There are reports from Nauru that refugees who had got work on the island have left the jobs after a threatening letter was distributed a week ago.
Nauru houses more than 1000 of Australia's asylum seekers and more than 100 have been declared refugees and allowed to live and work in the community.
The letter says the refugees should leave their jobs, stop wandering around the island and stop fraternising with Nauruan women.
It says they should go away or bad things will happen.
There have already been a number of serious assaults on refugees.
The Nauru government suggests the refugees themselves may have written the letter but Clint Deidenang, who works as a photo-journalist there, says he is certain it was penned by a Nauruan.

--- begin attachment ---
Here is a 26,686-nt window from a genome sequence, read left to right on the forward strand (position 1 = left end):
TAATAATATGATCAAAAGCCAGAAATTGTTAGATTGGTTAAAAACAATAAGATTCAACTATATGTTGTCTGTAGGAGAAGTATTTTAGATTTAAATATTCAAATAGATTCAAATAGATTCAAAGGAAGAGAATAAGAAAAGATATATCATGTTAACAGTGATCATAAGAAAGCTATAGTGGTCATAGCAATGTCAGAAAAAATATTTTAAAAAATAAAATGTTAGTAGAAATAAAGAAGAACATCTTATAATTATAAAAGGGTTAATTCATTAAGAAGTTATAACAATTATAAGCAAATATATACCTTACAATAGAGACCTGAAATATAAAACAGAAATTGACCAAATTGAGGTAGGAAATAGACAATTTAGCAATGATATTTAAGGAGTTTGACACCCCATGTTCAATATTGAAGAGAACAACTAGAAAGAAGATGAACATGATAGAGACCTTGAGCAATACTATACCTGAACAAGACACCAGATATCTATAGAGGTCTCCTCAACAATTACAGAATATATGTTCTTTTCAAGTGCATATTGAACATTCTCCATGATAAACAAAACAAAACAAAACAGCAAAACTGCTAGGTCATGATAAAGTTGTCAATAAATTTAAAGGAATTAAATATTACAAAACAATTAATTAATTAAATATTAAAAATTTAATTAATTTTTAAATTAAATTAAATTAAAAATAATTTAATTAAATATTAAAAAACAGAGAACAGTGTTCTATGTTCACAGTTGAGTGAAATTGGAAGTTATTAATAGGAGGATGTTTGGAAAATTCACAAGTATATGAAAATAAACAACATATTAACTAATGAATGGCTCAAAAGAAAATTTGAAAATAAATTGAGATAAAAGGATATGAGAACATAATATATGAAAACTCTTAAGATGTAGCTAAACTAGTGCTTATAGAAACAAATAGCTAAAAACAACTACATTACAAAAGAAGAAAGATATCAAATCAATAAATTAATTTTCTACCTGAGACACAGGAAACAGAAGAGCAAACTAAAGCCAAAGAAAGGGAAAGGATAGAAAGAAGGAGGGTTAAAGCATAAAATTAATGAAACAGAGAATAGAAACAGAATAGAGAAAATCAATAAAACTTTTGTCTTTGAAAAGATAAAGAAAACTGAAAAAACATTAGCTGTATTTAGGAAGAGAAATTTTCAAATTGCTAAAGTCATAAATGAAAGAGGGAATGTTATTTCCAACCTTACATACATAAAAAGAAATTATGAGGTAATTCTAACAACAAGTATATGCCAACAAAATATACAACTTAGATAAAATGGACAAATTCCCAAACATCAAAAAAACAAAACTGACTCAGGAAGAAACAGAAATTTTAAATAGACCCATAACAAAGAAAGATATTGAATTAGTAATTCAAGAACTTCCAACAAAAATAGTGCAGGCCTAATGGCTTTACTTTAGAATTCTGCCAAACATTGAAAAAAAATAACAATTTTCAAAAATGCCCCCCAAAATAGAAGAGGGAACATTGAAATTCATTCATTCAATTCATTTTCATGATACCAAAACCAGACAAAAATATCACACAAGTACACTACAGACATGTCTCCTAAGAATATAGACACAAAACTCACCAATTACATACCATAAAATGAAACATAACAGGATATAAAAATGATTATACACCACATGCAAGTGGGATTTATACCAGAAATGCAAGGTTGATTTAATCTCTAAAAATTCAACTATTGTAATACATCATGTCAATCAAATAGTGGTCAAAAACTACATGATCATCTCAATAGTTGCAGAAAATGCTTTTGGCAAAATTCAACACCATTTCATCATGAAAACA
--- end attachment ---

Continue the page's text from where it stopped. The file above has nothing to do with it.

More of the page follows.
He says there is a significant minority on the island supporting some of the sentiments in the letter, including him.
"Nauruans are not used to living with people from different cultures - this multi-cultural thing is not working in Nauru."